True Native

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One would think the meaning of a simple term like 'native' with regard to software applications would be obvious. This term has had a specific meaning since the dawn of software development. Those of us who have been developing software for a while inherently understand this to mean compiled source code that produces a binary to run directly on the CPU; When the OS loads your app, there is nothing between your app and the machine. As such, there are well understood benefits from all software developers around native apps, namely the best performance possible on a device.

However, over the last year or so, I've been noticing the term 'native' thrown around much more loosely when describing all kinds of mobile apps. To some, an app has been described as native if it can simply be downloaded from an app store and launched with an app icon even it consists of just web content. To others, an app has been described as native if it binds a scripting language to some of the OS SDK APIs. I've even seen some describe an app as native if it only calls on the OS to render the user interface controls. While some of these features are characteristics of a native application they all fail to deliver on the true meaning of a native application - ultimate performance with nothing between your app and the device.

You will hear us talk about True Native in this XE4 release (and beyond) to remind software developers of the value of compiled code and to help them understand the real meaning of this term that has been grossly and disingenuously overloaded.  True Native re-captures the meaning of what 'Native' use to mean, compiling your code to a 'native' binary for that device. In comparison to other languages and solutions there is a clear difference. Scripting solutions, like those that use JavaScript, require a runtime language interpreter to convert the source code into machine code. Same goes for Virtual Machines (VM) like those that support the Java and/or C# languages.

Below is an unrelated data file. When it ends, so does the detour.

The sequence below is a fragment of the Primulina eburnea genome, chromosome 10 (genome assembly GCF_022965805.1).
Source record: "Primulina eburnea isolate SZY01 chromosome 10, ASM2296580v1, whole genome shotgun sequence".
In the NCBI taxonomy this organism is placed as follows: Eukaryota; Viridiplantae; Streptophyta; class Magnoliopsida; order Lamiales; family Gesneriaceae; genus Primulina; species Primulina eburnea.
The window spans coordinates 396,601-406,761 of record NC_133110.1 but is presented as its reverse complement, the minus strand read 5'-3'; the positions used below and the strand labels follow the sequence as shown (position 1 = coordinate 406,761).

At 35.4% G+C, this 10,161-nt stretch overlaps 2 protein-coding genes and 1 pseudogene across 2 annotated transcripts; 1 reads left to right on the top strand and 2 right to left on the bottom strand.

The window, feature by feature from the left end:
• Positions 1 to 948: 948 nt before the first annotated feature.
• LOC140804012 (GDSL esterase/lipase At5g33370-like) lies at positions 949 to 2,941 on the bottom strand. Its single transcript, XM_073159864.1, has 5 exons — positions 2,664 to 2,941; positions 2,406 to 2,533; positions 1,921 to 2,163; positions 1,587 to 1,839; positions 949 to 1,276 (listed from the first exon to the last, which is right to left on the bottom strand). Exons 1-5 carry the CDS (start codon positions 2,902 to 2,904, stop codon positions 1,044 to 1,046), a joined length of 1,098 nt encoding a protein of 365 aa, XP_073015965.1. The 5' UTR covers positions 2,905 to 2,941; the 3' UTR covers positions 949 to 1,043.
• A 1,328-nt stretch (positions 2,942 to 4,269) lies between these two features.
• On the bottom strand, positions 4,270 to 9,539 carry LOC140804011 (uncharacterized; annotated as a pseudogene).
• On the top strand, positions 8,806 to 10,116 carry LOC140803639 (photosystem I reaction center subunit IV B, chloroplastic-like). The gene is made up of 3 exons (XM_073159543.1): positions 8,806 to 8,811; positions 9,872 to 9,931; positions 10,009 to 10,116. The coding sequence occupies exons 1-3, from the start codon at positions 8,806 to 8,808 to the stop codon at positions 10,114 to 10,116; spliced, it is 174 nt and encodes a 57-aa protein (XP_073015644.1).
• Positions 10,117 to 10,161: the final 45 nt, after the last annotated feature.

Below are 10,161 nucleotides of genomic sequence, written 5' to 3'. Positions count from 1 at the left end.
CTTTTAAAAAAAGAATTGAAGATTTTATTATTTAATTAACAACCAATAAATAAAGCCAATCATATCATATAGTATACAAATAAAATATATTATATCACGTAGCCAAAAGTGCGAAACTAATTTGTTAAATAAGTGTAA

The use of a scripting language or VM, in the simplest terms, introduce another layer of software to convert your sources into machine code (typically at runtime) and this presents several compromises for a developer. Some of these compromises include limited tunability and lack of predictability. This hurts your ability as a developer to have full control over the performance of your application and ultimately gets in the way of delivering the best user experience possible on the device. That user experience, judged by end users largely by the performance of the app, has become a paramount concern for most app developers because it is a critical to an app's success. We're not the only ones that believe this.

Facebook came to this conclusion several months back.

“The biggest mistake we made as a company was betting too much on HTML5 as opposed to native."
Mark Zuckerberg - Facebook CEO

"One of the biggest advantages we've gained from building on native iOS has been the ability to make the app fast.
Jonathan Dann – Facebook 2012

And the trend continues:

“The lesson we’ve learnt over the last 12 months has been that the cost in time, effort and testing to bring an HTML5 application to a native level of performance seems to be far greater than if the application was built with native technologies from the get-go.”
Matt Vickers - Xero

“In most cases you really do need a native experience. The feedback we've gotten is that customers want to enhance that (mobile) experience from a native perspective. Therefore, the company found it needed to invest more heavily in native apps, which could provide a better and richer user experience.”
Albert Lai – BrightCove

With RAD Studio XE4, developers can be sure they are getting the best performance possible to deliver the ultimate user experiences on iOS devices, PCs, and Macs, with True Native compiled code and as announced for later this year True Native for Android, too!

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